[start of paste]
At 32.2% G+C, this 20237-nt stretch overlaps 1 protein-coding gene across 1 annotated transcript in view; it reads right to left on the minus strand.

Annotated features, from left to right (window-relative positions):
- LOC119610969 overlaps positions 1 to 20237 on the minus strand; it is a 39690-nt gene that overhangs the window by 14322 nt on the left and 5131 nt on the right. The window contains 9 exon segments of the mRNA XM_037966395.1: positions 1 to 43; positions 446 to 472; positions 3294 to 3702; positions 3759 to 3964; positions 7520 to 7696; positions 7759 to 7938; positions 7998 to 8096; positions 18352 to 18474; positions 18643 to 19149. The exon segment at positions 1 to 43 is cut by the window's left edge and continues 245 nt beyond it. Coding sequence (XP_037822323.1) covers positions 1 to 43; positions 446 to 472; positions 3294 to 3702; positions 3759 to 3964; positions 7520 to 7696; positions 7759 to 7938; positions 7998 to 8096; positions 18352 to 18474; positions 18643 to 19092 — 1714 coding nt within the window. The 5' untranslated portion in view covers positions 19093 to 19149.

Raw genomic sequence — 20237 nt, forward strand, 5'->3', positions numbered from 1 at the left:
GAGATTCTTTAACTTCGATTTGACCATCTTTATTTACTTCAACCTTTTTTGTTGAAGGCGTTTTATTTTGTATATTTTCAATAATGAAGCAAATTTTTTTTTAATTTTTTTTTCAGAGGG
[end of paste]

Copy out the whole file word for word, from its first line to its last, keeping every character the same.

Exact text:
At 32.2% G+C, this 20237-nt stretch overlaps 1 protein-coding gene across 1 annotated transcript in view; it reads right to left on the minus strand.

Annotated features, from left to right (window-relative positions):
- LOC119610969 overlaps positions 1 to 20237 on the minus strand; it is a 39690-nt gene that overhangs the window by 14322 nt on the left and 5131 nt on the right. The window contains 9 exon segments of the mRNA XM_037966395.1: positions 1 to 43; positions 446 to 472; positions 3294 to 3702; positions 3759 to 3964; positions 7520 to 7696; positions 7759 to 7938; positions 7998 to 8096; positions 18352 to 18474; positions 18643 to 19149. The exon segment at positions 1 to 43 is cut by the window's left edge and continues 245 nt beyond it. Coding sequence (XP_037822323.1) covers positions 1 to 43; positions 446 to 472; positions 3294 to 3702; positions 3759 to 3964; positions 7520 to 7696; positions 7759 to 7938; positions 7998 to 8096; positions 18352 to 18474; positions 18643 to 19092 — 1714 coding nt within the window. The 5' untranslated portion in view covers positions 19093 to 19149.

Raw genomic sequence — 20237 nt, forward strand, 5'->3', positions numbered from 1 at the left:
GAGATTCTTTAACTTCGATTTGACCATCTTTATTTACTTCAACCTTTTTTGTTGAAGGCGTTTTATTTTGTATATTTTCAATAATGAAGCAAATTTTTTTTTAATTTTTTTTTCAGAGGG